Anemia could be a challenge for astronauts, new Canadian study suggests
Study could also have implications for people on Earth
The next "giant leap" for humans may be a trip to Mars, but having enough oxygen-carrying red blood cells for the journey might present a challenge, new research suggests.
Even space tourists lining up for short trips might have to stay home if they are at risk for anemia, or red blood cell deficiency, researchers said.
Astronauts are known to experience "space anemia" but until now it was thought to be temporary. One NASA study called it "a 15-day ailment."
Doctors attributed it to destruction of red blood cells, or hemolysis, resulting from fluid shifts as astronauts' bodies accommodated to weightlessness and again as they re-accommodated to gravity.
In fact, anemia is "a primary effect of going to space," said Dr. Guy Trudel of the University of Ottawa, who led a study of 14 astronauts funded by the Canadian Space Agency. "As long as you are in space, you are destroying more blood cells" than you are making."
Normally, the body destroys and replaces nearly two million red blood cells per second. Trudel's team found astronauts' bodies destroyed three million red blood cells per second during their six-month missions.
"We thought we knew about space anemia, and we did not," Trudel said.
The astronauts generated extra red cells to compensate for the destroyed ones. But, Trudel asked, how long can the body constantly produce 50 per cent more red cells? A round-trip mission to Mars would take about two years, NASA estimated.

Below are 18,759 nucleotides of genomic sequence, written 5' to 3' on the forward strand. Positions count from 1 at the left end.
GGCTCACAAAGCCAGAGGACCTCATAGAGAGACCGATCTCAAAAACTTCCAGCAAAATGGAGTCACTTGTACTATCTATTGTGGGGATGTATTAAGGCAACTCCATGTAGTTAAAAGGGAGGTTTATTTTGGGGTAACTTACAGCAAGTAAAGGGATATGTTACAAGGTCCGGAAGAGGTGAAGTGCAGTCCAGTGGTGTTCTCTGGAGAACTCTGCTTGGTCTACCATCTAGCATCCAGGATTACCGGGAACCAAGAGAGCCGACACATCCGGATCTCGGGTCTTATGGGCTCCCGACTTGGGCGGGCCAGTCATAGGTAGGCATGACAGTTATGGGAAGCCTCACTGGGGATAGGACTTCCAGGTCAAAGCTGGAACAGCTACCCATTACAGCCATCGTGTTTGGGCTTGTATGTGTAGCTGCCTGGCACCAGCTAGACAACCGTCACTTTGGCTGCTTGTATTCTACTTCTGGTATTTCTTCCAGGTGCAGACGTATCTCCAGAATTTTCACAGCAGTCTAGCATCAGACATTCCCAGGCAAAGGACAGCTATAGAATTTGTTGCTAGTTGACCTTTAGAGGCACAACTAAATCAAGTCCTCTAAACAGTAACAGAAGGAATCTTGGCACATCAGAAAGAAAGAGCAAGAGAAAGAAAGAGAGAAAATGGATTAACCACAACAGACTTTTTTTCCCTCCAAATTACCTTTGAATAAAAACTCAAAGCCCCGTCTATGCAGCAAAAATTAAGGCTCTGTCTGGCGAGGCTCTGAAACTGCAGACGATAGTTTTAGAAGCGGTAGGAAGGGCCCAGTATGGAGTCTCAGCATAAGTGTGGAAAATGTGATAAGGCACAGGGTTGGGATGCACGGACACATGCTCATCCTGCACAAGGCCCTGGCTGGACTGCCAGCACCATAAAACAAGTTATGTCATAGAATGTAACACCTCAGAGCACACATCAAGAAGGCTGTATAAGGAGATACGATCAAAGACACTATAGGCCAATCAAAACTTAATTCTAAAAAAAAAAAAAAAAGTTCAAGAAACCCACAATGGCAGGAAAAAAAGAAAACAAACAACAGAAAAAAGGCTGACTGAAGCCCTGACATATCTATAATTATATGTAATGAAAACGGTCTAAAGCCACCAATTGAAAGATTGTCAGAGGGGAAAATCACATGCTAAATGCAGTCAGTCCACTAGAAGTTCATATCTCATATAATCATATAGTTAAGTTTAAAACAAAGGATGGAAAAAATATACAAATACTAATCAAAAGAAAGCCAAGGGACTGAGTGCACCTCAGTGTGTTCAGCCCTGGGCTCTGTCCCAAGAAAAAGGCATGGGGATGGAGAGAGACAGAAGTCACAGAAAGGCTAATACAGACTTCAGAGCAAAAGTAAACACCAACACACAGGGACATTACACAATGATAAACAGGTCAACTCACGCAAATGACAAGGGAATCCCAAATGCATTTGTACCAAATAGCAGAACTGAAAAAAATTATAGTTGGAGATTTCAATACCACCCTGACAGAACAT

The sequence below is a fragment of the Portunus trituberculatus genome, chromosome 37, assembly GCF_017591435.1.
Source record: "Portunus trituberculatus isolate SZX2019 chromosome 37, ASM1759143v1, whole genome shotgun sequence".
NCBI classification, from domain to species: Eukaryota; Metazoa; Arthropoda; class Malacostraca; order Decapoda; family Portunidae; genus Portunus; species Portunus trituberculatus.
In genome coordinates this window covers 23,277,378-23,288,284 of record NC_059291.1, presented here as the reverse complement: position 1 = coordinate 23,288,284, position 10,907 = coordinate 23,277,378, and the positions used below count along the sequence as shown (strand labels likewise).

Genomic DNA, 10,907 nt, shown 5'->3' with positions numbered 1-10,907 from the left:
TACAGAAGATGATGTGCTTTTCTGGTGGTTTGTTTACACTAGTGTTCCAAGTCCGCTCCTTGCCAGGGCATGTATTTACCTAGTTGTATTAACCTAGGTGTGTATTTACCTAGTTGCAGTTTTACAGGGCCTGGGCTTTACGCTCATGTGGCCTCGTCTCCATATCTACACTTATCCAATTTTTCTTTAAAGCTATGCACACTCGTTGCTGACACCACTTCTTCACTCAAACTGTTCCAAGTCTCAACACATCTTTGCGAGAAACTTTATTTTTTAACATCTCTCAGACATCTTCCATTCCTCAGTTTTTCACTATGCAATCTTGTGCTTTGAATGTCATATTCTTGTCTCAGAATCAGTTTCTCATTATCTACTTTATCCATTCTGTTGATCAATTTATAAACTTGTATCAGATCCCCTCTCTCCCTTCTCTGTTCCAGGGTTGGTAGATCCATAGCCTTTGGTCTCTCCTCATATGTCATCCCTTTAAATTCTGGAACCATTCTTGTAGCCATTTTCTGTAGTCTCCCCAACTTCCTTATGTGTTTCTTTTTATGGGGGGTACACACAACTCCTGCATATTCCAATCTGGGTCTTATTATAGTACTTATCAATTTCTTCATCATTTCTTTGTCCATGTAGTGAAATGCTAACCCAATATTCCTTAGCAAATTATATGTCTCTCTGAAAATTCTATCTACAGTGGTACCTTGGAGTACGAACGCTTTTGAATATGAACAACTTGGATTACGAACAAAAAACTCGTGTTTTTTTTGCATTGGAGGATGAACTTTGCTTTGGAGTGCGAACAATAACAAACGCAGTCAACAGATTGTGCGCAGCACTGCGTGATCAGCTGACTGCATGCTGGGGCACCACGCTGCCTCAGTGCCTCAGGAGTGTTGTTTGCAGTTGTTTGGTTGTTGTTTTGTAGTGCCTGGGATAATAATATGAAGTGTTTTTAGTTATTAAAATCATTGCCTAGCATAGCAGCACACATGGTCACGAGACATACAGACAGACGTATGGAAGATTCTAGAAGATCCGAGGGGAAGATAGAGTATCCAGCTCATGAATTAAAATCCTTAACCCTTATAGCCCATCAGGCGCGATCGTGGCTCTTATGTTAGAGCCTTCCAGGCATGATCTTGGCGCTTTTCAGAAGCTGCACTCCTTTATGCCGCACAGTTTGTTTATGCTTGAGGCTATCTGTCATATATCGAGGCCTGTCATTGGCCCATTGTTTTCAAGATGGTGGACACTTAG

"If you are on your way to Mars and … you can't keep up" with the need to produce all those extra red blood cells, "you could be in serious trouble," Trudel said.
Having fewer red blood cells in space is not a problem when your body is weightless, he added. But after landing on Earth, and potentially on other planets, anemia could affect astronauts' energy, endurance and strength.
A year after returning to Earth, the astronauts' red blood cells had not completely returned to pre-flight levels, his team reported on Friday in Nature Medicine.
Trudel also studies the effects of immobility on patients who are bedridden for weeks or months.
The new findings mimic what he sees in his patients, he said, which suggests that what happens in space may also be happening in immobile patients.
"A solution to one could also apply to the other," he said.
Sulekha Anand, who researches human physiology at San Jose State University and was not involved in the study, agreed.
"The findings have implications for understanding the physiological consequences of space flight and anemia in patients on the ground," she said.
Trudel's team is studying ways to solve the problem, he said.